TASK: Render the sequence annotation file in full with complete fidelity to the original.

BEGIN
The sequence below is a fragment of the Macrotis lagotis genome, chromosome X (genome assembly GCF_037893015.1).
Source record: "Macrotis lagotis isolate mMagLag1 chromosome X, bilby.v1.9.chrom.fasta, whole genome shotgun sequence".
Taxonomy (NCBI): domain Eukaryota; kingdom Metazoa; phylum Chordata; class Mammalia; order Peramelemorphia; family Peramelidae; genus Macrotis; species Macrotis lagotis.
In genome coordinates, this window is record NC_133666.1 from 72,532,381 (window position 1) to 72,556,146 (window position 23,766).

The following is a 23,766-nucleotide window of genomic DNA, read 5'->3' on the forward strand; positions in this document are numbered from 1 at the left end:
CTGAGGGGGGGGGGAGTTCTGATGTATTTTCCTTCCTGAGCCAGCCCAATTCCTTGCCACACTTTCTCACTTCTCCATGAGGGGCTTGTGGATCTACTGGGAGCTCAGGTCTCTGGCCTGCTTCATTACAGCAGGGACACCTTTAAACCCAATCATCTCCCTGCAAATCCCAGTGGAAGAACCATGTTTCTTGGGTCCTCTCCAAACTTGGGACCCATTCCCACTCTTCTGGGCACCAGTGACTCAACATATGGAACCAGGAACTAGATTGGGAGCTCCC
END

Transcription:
The sequence below is a fragment of the Macrotis lagotis genome, chromosome X (genome assembly GCF_037893015.1).
Source record: "Macrotis lagotis isolate mMagLag1 chromosome X, bilby.v1.9.chrom.fasta, whole genome shotgun sequence".
Taxonomy (NCBI): domain Eukaryota; kingdom Metazoa; phylum Chordata; class Mammalia; order Peramelemorphia; family Peramelidae; genus Macrotis; species Macrotis lagotis.
In genome coordinates, this window is record NC_133666.1 from 72,532,381 (window position 1) to 72,556,146 (window position 23,766).

The following is a 23,766-nucleotide window of genomic DNA, read 5'->3' on the forward strand; positions in this document are numbered from 1 at the left end:
CTGAGGGGGGGGGGAGTTCTGATGTATTTTCCTTCCTGAGCCAGCCCAATTCCTTGCCACACTTTCTCACTTCTCCATGAGGGGCTTGTGGATCTACTGGGAGCTCAGGTCTCTGGCCTGCTTCATTACAGCAGGGACACCTTTAAACCCAATCATCTCCCTGCAAATCCCAGTGGAAGAACCATGTTTCTTGGGTCCTCTCCAAACTTGGGACCCATTCCCACTCTTCTGGGCACCAGTGACTCAACATATGGAACCAGGAACTAGATTGGGAGCTCCC